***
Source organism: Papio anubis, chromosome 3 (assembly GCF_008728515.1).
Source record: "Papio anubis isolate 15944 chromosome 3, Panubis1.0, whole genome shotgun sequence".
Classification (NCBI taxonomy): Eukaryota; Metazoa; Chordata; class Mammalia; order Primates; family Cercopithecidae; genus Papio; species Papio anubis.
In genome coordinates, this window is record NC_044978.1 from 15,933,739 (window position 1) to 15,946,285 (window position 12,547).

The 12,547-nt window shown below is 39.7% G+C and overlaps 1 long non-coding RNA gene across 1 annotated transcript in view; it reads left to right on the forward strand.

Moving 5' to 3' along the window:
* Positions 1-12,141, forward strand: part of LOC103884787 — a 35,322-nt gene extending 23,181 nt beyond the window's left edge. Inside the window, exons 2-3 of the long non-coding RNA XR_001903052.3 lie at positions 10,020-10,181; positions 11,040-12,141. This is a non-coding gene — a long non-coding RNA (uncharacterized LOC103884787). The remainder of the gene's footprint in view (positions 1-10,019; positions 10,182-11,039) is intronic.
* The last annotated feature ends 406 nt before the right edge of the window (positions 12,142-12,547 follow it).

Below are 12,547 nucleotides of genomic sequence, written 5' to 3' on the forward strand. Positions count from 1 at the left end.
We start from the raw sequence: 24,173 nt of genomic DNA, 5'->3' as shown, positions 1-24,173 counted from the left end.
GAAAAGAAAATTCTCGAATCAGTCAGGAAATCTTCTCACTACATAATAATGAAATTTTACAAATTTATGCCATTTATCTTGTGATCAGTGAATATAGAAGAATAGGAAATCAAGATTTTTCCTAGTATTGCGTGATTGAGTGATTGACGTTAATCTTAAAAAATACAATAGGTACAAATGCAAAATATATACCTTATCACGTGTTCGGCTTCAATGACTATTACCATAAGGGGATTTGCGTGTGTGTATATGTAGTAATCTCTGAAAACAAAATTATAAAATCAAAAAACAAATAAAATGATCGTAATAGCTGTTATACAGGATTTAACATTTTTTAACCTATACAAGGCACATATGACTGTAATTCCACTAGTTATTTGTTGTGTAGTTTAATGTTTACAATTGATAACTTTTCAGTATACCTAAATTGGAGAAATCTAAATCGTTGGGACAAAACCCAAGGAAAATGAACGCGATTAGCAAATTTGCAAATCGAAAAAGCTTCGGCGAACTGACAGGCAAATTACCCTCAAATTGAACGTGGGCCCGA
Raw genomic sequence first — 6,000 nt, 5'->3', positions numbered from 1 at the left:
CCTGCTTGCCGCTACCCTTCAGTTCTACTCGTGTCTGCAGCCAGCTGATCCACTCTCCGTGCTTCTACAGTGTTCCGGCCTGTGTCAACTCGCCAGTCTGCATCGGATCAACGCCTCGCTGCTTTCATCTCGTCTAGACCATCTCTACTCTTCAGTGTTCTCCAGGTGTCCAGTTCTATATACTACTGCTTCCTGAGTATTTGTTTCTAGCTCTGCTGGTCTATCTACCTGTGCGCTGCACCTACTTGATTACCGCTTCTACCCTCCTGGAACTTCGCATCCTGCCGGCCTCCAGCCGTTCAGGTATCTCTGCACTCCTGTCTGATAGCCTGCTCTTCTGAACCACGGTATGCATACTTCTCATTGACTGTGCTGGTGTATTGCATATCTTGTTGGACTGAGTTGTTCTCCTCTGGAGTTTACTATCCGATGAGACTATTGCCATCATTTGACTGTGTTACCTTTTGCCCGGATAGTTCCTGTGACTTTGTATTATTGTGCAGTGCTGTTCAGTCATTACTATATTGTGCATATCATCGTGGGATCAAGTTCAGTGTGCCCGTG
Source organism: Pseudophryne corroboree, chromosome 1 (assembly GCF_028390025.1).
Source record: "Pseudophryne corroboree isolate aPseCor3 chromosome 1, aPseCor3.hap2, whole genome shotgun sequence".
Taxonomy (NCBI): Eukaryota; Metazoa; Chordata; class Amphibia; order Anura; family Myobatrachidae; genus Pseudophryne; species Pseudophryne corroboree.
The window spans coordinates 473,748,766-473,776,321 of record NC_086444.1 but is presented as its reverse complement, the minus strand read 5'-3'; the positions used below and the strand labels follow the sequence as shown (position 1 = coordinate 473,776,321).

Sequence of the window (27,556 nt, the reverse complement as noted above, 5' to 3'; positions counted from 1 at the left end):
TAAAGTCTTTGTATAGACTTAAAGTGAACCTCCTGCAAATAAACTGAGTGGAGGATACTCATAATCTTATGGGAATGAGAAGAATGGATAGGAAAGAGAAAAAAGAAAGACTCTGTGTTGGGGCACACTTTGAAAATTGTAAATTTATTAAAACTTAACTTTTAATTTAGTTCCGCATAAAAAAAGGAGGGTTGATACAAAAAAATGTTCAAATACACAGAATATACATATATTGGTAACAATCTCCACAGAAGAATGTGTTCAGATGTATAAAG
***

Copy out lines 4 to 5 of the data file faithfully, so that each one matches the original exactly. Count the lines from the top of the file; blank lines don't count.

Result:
In genome coordinates, this window is record NC_044978.1 from 15,933,739 (window position 1) to 15,946,285 (window position 12,547).

The 12,547-nt window shown below is 39.7% G+C and overlaps 1 long non-coding RNA gene across 1 annotated transcript in view; it reads left to right on the forward strand.